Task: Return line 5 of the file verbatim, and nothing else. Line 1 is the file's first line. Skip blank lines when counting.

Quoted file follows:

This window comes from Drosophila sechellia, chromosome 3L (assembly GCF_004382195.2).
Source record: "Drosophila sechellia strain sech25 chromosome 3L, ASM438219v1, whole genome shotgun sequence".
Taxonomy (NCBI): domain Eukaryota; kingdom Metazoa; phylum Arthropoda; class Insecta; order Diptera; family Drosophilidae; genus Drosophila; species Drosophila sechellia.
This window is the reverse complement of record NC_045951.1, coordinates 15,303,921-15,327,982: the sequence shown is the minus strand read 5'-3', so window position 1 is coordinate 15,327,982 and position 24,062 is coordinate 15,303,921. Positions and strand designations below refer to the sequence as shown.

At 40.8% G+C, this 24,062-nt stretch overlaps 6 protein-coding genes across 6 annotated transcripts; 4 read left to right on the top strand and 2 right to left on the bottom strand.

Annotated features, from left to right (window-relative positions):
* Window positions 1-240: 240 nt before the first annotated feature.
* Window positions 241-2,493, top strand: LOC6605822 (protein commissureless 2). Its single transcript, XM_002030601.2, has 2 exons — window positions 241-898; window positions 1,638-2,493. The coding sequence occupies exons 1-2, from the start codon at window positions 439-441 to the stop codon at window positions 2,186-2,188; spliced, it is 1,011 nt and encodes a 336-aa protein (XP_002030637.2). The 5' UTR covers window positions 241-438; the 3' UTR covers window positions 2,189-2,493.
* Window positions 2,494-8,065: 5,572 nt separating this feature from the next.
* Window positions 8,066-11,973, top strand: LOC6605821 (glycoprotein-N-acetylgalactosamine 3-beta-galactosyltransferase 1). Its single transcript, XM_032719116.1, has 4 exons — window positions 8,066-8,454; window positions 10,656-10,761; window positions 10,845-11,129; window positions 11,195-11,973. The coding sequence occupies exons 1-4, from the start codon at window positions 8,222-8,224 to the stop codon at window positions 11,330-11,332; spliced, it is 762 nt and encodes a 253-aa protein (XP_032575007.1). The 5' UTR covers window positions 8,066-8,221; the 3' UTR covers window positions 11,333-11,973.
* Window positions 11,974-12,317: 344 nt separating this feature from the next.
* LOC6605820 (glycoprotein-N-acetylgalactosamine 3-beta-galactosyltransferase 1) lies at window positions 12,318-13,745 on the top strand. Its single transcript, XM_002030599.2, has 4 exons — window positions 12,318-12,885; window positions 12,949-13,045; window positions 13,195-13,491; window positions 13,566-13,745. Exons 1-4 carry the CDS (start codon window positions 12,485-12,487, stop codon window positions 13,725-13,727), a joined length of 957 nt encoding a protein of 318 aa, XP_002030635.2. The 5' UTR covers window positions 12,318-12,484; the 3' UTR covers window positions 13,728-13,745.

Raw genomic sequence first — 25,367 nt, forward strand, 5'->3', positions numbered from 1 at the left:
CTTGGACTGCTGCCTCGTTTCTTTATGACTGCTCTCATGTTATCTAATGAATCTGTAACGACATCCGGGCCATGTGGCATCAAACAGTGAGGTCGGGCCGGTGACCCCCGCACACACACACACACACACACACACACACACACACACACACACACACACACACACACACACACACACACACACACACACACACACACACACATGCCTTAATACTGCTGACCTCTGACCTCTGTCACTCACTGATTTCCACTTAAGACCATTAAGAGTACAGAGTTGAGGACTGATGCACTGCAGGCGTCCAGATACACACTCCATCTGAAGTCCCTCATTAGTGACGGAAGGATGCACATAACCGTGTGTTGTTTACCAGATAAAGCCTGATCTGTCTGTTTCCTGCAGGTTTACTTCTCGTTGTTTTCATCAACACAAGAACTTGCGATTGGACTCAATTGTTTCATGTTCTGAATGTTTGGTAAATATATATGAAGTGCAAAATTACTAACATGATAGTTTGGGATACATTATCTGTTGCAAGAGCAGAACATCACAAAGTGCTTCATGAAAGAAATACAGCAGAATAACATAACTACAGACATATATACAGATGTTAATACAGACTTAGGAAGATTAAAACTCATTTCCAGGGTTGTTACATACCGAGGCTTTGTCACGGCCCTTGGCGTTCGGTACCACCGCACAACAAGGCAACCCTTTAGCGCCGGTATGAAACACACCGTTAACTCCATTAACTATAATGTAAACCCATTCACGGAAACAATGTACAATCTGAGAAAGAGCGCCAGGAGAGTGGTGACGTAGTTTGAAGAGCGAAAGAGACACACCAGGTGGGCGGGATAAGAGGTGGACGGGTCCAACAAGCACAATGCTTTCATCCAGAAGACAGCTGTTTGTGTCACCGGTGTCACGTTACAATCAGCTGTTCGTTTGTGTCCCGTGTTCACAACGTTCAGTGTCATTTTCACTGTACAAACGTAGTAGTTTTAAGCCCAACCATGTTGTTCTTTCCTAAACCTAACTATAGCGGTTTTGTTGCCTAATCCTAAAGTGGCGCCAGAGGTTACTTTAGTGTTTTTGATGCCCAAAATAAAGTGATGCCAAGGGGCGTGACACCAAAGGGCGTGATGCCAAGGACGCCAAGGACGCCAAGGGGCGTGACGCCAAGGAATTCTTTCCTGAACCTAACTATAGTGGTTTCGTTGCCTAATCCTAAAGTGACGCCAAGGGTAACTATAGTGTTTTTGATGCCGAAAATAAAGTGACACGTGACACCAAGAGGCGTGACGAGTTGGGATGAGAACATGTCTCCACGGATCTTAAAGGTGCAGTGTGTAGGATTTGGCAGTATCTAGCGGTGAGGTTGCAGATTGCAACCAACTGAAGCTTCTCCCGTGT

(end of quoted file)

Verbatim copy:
At 40.8% G+C, this 24,062-nt stretch overlaps 6 protein-coding genes across 6 annotated transcripts; 4 read left to right on the top strand and 2 right to left on the bottom strand.